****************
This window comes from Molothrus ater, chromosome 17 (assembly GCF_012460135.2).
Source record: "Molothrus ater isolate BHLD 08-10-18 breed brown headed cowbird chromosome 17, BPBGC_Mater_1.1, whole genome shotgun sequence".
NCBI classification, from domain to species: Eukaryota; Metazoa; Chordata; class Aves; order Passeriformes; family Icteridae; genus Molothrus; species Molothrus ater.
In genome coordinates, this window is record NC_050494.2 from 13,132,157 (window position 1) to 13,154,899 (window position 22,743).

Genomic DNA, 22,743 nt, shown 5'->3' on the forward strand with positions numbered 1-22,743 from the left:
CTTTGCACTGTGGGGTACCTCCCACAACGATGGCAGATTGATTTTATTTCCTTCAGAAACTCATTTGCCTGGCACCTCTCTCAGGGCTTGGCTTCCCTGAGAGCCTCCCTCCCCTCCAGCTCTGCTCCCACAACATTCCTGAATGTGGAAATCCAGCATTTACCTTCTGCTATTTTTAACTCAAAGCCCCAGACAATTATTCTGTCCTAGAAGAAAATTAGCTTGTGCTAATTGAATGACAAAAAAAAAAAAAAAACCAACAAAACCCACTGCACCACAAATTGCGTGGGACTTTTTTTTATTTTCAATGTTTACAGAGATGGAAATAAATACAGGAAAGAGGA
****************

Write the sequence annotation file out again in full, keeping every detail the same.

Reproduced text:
This window comes from Molothrus ater, chromosome 17 (assembly GCF_012460135.2).
Source record: "Molothrus ater isolate BHLD 08-10-18 breed brown headed cowbird chromosome 17, BPBGC_Mater_1.1, whole genome shotgun sequence".
NCBI classification, from domain to species: Eukaryota; Metazoa; Chordata; class Aves; order Passeriformes; family Icteridae; genus Molothrus; species Molothrus ater.
In genome coordinates, this window is record NC_050494.2 from 13,132,157 (window position 1) to 13,154,899 (window position 22,743).

Genomic DNA, 22,743 nt, shown 5'->3' on the forward strand with positions numbered 1-22,743 from the left:
CTTTGCACTGTGGGGTACCTCCCACAACGATGGCAGATTGATTTTATTTCCTTCAGAAACTCATTTGCCTGGCACCTCTCTCAGGGCTTGGCTTCCCTGAGAGCCTCCCTCCCCTCCAGCTCTGCTCCCACAACATTCCTGAATGTGGAAATCCAGCATTTACCTTCTGCTATTTTTAACTCAAAGCCCCAGACAATTATTCTGTCCTAGAAGAAAATTAGCTTGTGCTAATTGAATGACAAAAAAAAAAAAAAAACCAACAAAACCCACTGCACCACAAATTGCGTGGGACTTTTTTTTATTTTCAATGTTTACAGAGATGGAAATAAATACAGGAAAGAGGA